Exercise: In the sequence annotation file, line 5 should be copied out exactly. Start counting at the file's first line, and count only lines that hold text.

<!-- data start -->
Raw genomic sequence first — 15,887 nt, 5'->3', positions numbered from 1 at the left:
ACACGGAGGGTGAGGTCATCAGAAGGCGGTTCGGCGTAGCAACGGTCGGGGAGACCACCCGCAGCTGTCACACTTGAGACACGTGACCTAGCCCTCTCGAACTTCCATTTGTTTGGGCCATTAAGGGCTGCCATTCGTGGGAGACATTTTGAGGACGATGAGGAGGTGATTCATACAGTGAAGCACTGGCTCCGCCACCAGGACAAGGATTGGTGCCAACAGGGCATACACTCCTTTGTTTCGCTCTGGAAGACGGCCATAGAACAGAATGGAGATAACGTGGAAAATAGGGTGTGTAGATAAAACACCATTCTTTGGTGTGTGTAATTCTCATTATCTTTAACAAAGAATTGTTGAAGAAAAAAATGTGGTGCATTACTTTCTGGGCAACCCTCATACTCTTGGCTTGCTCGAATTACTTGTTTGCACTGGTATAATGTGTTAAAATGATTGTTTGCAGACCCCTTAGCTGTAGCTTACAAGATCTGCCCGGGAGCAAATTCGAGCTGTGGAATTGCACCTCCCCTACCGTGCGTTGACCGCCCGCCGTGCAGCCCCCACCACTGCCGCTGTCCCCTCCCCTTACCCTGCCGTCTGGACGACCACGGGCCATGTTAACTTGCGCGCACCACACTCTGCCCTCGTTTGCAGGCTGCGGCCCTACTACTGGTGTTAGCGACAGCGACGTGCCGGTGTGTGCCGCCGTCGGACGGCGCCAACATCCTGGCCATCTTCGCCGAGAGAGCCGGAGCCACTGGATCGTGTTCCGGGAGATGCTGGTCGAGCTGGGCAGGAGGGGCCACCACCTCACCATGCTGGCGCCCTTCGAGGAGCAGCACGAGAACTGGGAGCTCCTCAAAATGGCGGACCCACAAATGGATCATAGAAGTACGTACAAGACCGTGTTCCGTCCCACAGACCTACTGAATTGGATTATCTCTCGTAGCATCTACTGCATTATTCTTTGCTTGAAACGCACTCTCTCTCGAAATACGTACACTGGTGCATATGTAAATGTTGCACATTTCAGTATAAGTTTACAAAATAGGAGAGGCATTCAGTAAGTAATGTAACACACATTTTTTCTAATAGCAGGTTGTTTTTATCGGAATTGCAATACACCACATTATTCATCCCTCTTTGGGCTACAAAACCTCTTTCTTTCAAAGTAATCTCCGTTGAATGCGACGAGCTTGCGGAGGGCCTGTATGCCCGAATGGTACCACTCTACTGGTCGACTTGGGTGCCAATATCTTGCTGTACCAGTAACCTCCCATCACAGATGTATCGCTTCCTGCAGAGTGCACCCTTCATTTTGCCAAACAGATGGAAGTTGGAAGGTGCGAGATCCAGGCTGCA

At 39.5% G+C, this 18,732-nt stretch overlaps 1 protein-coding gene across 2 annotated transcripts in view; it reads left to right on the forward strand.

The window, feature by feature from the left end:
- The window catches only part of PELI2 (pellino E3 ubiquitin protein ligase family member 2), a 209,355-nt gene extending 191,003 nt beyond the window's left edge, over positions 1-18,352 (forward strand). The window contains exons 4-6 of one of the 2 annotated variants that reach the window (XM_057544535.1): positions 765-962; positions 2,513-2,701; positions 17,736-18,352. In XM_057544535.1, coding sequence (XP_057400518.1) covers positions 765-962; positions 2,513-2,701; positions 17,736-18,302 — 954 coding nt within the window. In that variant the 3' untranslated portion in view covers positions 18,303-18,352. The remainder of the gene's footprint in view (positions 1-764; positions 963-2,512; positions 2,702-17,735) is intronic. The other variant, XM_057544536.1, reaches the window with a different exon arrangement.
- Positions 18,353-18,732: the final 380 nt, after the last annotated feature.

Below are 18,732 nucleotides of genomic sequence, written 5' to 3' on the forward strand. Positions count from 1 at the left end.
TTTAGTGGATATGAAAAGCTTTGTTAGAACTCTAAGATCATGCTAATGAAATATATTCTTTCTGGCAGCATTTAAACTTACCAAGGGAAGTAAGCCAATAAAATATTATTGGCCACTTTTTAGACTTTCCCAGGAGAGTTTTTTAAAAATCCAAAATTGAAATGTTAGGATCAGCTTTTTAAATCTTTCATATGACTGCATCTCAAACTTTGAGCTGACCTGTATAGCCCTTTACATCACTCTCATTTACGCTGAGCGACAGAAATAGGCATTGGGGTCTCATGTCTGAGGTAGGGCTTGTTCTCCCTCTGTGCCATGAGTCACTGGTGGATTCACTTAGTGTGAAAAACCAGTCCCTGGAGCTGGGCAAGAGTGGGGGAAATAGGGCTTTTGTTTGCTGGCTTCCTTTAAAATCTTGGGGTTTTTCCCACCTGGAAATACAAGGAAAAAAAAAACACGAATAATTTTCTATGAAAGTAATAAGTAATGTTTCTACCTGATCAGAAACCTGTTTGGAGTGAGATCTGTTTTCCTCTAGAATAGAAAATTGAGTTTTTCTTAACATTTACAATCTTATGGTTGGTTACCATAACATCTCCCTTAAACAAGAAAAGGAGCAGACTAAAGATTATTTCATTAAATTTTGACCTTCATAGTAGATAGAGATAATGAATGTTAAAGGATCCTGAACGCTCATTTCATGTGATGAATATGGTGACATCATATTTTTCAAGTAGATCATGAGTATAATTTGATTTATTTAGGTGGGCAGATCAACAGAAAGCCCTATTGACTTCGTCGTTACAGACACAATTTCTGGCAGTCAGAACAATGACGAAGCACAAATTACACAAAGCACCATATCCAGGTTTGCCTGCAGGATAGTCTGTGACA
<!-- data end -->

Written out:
- The window catches only part of PELI2 (pellino E3 ubiquitin protein ligase family member 2), a 209,355-nt gene extending 191,003 nt beyond the window's left edge, over positions 1-18,352 (forward strand). The window contains exons 4-6 of one of the 2 annotated variants that reach the window (XM_057544535.1): positions 765-962; positions 2,513-2,701; positions 17,736-18,352. In XM_057544535.1, coding sequence (XP_057400518.1) covers positions 765-962; positions 2,513-2,701; positions 17,736-18,302 — 954 coding nt within the window. In that variant the 3' untranslated portion in view covers positions 18,303-18,352. The remainder of the gene's footprint in view (positions 1-764; positions 963-2,512; positions 2,702-17,735) is intronic. The other variant, XM_057544536.1, reaches the window with a different exon arrangement.